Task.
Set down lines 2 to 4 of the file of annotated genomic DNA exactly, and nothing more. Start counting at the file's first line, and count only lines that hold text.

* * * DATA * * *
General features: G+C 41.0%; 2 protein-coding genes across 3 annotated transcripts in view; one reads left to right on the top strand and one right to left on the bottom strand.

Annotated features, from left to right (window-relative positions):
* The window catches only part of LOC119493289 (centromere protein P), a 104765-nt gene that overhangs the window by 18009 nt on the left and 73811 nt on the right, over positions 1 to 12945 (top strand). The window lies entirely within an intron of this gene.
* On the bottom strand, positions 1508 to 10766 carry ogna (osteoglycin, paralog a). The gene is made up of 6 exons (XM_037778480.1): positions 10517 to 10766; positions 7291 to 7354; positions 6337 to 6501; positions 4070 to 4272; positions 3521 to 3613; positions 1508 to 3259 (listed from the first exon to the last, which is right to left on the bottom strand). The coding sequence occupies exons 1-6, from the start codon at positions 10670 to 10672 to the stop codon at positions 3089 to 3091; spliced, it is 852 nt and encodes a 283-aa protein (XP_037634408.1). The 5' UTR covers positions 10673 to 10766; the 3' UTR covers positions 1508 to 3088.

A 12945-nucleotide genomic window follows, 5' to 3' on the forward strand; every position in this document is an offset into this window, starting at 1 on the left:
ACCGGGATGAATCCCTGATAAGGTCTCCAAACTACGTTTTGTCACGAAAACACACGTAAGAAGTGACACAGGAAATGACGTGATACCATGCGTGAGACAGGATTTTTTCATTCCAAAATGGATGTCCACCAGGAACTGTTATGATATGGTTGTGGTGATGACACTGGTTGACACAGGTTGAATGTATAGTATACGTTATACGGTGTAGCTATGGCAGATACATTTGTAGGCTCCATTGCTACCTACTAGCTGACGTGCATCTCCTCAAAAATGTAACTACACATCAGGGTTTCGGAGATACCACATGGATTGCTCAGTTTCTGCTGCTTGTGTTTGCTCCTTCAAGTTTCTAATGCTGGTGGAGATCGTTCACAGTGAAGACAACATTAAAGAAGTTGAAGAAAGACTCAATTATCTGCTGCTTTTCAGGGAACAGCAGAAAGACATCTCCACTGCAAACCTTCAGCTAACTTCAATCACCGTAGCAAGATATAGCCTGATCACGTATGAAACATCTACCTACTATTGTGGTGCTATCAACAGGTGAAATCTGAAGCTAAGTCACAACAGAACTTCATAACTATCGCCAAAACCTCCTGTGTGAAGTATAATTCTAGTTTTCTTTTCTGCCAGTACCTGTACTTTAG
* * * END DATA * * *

Annotated features, from left to right (window-relative positions):
* The window catches only part of LOC119493289 (centromere protein P), a 104765-nt gene that overhangs the window by 18009 nt on the left and 73811 nt on the right, over positions 1 to 12945 (top strand). The window lies entirely within an intron of this gene.
* On the bottom strand, positions 1508 to 10766 carry ogna (osteoglycin, paralog a). The gene is made up of 6 exons (XM_037778480.1): positions 10517 to 10766; positions 7291 to 7354; positions 6337 to 6501; positions 4070 to 4272; positions 3521 to 3613; positions 1508 to 3259 (listed from the first exon to the last, which is right to left on the bottom strand). The coding sequence occupies exons 1-6, from the start codon at positions 10670 to 10672 to the stop codon at positions 3089 to 3091; spliced, it is 852 nt and encodes a 283-aa protein (XP_037634408.1). The 5' UTR covers positions 10673 to 10766; the 3' UTR covers positions 1508 to 3088.